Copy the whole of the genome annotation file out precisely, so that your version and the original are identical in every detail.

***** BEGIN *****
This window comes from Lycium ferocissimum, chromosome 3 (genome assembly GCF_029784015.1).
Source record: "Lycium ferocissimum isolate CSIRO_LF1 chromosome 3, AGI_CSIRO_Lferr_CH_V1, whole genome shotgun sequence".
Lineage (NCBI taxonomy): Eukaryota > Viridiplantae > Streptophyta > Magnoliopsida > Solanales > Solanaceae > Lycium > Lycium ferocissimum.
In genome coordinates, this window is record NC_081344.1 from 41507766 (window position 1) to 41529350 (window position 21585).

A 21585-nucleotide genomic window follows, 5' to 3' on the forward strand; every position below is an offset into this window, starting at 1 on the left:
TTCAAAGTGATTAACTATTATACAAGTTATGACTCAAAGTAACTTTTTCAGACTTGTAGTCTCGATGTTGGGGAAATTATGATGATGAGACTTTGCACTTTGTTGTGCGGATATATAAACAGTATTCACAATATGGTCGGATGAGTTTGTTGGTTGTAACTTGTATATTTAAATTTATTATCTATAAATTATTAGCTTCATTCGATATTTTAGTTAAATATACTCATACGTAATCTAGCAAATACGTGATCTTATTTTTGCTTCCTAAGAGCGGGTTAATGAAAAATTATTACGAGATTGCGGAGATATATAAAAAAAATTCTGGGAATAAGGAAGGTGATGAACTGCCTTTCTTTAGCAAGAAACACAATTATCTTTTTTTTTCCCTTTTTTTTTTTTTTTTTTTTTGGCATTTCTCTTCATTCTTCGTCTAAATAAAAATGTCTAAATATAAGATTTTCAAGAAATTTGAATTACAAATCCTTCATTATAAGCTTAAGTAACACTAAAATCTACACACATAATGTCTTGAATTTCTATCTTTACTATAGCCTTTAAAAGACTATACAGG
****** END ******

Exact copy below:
This window comes from Lycium ferocissimum, chromosome 3 (genome assembly GCF_029784015.1).
Source record: "Lycium ferocissimum isolate CSIRO_LF1 chromosome 3, AGI_CSIRO_Lferr_CH_V1, whole genome shotgun sequence".
Lineage (NCBI taxonomy): Eukaryota > Viridiplantae > Streptophyta > Magnoliopsida > Solanales > Solanaceae > Lycium > Lycium ferocissimum.
In genome coordinates, this window is record NC_081344.1 from 41507766 (window position 1) to 41529350 (window position 21585).

A 21585-nucleotide genomic window follows, 5' to 3' on the forward strand; every position below is an offset into this window, starting at 1 on the left:
TTCAAAGTGATTAACTATTATACAAGTTATGACTCAAAGTAACTTTTTCAGACTTGTAGTCTCGATGTTGGGGAAATTATGATGATGAGACTTTGCACTTTGTTGTGCGGATATATAAACAGTATTCACAATATGGTCGGATGAGTTTGTTGGTTGTAACTTGTATATTTAAATTTATTATCTATAAATTATTAGCTTCATTCGATATTTTAGTTAAATATACTCATACGTAATCTAGCAAATACGTGATCTTATTTTTGCTTCCTAAGAGCGGGTTAATGAAAAATTATTACGAGATTGCGGAGATATATAAAAAAAATTCTGGGAATAAGGAAGGTGATGAACTGCCTTTCTTTAGCAAGAAACACAATTATCTTTTTTTTTCCCTTTTTTTTTTTTTTTTTTTTTGGCATTTCTCTTCATTCTTCGTCTAAATAAAAATGTCTAAATATAAGATTTTCAAGAAATTTGAATTACAAATCCTTCATTATAAGCTTAAGTAACACTAAAATCTACACACATAATGTCTTGAATTTCTATCTTTACTATAGCCTTTAAAAGACTATACAGG